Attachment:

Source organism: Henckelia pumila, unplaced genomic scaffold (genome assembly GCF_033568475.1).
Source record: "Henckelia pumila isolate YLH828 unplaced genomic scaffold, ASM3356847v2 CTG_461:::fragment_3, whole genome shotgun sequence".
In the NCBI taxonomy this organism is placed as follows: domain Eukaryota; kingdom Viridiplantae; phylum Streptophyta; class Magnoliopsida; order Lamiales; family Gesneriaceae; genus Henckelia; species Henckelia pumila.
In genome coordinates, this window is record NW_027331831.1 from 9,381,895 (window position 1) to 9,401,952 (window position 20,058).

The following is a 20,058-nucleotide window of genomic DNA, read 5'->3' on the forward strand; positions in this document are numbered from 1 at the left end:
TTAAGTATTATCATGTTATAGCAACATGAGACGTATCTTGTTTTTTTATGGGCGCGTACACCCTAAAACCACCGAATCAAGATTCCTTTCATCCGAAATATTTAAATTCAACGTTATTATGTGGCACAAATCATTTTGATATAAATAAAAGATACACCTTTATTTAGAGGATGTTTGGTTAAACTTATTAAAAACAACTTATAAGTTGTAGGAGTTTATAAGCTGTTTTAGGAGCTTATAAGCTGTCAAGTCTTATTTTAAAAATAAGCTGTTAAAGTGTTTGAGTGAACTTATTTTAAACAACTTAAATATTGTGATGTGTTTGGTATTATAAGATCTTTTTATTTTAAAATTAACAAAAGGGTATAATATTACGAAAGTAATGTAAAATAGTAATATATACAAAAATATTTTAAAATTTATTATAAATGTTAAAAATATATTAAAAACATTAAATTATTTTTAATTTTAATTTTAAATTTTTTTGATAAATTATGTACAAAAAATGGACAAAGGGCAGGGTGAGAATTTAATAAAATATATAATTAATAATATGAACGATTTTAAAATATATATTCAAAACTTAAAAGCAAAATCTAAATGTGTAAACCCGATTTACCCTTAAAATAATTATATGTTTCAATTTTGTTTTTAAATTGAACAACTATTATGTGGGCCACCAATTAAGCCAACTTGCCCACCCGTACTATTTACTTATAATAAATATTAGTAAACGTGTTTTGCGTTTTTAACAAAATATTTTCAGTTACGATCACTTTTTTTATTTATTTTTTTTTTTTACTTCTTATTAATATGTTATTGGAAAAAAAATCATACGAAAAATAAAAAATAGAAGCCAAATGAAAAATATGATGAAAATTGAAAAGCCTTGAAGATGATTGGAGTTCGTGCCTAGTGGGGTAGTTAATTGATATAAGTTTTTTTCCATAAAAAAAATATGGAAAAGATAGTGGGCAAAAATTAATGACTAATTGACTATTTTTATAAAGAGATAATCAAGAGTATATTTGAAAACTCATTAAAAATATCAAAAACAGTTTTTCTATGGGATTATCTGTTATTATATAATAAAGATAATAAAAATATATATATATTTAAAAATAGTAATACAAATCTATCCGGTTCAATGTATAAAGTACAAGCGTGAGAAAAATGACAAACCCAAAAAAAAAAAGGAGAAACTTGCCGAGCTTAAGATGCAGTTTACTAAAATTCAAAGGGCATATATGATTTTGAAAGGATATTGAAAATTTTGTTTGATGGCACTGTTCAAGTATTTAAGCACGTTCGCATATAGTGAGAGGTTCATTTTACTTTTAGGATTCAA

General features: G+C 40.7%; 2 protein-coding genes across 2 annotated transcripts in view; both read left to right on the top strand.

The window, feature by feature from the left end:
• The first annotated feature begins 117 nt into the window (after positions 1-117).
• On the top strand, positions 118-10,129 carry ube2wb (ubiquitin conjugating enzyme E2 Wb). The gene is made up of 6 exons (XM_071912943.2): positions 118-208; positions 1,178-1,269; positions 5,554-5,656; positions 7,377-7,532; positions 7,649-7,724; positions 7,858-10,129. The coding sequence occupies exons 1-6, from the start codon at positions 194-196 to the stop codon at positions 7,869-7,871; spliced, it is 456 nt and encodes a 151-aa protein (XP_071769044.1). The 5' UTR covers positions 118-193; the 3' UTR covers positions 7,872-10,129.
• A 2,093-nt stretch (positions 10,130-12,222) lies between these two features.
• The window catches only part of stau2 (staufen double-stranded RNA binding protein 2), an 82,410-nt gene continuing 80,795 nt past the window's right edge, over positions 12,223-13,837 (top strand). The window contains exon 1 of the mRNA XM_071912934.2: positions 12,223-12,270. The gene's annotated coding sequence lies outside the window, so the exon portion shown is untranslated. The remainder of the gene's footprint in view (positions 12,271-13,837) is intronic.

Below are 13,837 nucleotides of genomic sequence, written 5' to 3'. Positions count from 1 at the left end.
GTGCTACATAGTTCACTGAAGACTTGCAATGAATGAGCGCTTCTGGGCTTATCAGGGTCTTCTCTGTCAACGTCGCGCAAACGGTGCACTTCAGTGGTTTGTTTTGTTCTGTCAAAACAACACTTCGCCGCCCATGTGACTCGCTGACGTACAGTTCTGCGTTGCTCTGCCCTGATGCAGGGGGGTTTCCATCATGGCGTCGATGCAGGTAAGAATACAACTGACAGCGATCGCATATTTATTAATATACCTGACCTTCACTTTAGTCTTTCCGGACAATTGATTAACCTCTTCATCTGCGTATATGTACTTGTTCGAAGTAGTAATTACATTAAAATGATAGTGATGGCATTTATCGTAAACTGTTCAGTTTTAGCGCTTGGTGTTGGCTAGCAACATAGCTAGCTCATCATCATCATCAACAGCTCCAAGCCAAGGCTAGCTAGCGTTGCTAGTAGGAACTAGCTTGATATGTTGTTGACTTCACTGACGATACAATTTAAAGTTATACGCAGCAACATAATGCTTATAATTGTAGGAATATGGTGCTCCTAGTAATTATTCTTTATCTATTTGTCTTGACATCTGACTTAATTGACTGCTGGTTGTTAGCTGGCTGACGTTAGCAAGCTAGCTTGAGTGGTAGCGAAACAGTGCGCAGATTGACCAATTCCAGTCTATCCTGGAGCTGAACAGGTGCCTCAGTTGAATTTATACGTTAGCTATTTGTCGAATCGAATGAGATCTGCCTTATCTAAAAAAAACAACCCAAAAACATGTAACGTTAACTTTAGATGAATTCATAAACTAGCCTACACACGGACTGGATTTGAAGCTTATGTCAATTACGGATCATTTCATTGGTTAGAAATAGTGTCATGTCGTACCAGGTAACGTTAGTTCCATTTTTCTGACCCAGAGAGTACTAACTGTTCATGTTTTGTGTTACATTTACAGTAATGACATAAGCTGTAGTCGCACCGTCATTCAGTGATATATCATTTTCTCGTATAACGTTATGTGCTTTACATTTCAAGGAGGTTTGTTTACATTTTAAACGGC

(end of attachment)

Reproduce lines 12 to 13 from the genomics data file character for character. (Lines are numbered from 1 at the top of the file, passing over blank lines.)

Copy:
• The window catches only part of stau2 (staufen double-stranded RNA binding protein 2), an 82,410-nt gene continuing 80,795 nt past the window's right edge, over positions 12,223-13,837 (top strand). The window contains exon 1 of the mRNA XM_071912934.2: positions 12,223-12,270. The gene's annotated coding sequence lies outside the window, so the exon portion shown is untranslated. The remainder of the gene's footprint in view (positions 12,271-13,837) is intronic.

Below are 13,837 nucleotides of genomic sequence, written 5' to 3'. Positions count from 1 at the left end.